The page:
There were two bills granting tax breaks that were amended in committee and passed by the Senate this week.  One bill specifically for Gulfstream that would give a permanent sales tax exemption on parts for maintaining and repairing aircraft was amended to also include a sales tax exemption for materials used in construction of a civil rights museum (HB 933).  The other tax break bill contains state income tax credits for entertainment production companies, sales tax exemptions for qualified food banks, sales tax holidays for purchasing school supplies and energy efficient and water efficient appliances, and sales tax exemptions for materials used in construction of a “competitive project of regional significance” (HB 958).  Since they were amended in the Senate, both bills will have to be agreed to in the House before they are sent to the Governor.

Two House bills authorizing monuments easily passed the Senate on Wednesday.  One bill calls for a statue of Martin Luther King Jr. (HB 1080) and the other is for a monument containing the Ten Commandments (HB 702).  Both of these monuments are to be financed with private funds.

Legislation requiring drug testing for food stamp recipients (HB 772) passed out of the Health and Human Services committee with the Chair Renee Unterman breaking a 4-4 tie to send the bill to the Senate Rules committee.  The Senate Health & Human Services committee also approved legislation that would allow doctors to use cannabis oil for treating children with seizure disorders (HB 885) after amending it.  Known as the “medical marijuana” bill, it was amended in Senate committee to include the bill that mandates insurance coverage of autism (SB 397). The autism bill passed the Senate earlier but has stalled in House committee.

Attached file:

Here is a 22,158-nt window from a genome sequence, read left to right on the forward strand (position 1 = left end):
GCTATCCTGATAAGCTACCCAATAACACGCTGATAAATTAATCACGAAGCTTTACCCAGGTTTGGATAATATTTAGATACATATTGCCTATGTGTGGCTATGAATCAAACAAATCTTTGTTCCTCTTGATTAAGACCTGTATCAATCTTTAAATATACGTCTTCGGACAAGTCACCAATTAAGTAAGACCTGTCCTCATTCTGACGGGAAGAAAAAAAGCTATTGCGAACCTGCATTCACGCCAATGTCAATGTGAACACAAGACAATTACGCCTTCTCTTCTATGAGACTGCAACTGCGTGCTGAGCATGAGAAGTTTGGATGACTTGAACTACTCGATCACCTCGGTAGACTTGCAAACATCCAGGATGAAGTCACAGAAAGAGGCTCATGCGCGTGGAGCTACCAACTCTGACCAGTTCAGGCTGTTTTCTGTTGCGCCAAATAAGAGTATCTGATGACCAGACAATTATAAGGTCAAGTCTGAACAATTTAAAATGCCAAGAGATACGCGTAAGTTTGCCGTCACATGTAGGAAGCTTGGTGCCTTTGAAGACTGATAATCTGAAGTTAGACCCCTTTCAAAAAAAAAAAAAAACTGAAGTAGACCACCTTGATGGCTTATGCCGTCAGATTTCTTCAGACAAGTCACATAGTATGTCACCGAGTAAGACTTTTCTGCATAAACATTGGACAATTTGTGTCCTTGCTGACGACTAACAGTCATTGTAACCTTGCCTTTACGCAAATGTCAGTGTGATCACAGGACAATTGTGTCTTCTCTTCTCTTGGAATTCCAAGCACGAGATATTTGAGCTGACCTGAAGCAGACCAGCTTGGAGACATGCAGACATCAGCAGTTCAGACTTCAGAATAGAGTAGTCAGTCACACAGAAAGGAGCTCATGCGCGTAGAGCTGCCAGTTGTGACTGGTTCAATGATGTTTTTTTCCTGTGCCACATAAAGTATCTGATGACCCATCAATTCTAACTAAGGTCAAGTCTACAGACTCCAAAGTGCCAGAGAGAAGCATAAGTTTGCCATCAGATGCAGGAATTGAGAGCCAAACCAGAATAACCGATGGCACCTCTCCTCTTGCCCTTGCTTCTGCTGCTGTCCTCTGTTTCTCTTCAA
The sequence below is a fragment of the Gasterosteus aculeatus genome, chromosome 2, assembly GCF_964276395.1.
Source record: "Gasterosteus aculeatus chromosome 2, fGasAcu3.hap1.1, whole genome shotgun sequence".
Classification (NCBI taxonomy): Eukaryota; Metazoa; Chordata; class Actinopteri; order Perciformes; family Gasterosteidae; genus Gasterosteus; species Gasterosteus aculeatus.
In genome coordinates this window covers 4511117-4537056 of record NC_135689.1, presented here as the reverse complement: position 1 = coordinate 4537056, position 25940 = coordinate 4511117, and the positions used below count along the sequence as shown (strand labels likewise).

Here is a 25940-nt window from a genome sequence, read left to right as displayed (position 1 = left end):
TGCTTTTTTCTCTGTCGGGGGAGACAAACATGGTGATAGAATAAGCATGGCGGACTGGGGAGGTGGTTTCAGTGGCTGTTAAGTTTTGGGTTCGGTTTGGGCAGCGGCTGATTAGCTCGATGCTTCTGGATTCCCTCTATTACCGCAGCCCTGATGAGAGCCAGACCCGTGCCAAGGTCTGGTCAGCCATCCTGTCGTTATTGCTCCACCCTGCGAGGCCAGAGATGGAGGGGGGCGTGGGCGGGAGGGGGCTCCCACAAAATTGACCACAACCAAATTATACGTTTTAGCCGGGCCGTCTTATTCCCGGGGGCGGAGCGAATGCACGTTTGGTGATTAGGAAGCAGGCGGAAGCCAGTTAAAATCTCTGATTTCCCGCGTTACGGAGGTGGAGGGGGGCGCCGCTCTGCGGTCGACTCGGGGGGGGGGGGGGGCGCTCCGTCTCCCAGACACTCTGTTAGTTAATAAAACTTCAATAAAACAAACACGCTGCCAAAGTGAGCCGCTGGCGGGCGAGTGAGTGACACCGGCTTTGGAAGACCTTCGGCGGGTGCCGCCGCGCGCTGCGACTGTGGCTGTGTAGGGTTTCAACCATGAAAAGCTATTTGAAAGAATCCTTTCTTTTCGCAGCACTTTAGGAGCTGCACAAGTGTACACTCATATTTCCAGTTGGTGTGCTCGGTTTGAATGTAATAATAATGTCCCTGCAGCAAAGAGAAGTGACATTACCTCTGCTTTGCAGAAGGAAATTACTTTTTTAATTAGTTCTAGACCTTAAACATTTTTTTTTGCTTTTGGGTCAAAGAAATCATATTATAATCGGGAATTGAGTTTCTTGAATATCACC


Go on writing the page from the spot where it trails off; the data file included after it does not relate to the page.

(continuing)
The Senate Judiciary Non-Civil committee passed an amended version of the gun bill (HB 875) on a 4-3 vote.  This Senate committee substitute would allow guns in churches if it were approved by the church’s leaders, the State Board of Regents would control the issue of guns on campus, and domestic violence offenders would be ineligible for a gun license.  The Senate committee passed their substitute after the House voted to use HB 60 as a “vehicle” by putting provisions of the gun bill on it after it had come to the back to the House for what is usually a routine agree/disagree motion.

The full text of all bills can be found on the state’s legislative web site: www.legis.ga.gov.  If you have any questions, please do not hesitate to contact us about any issue or any legislation.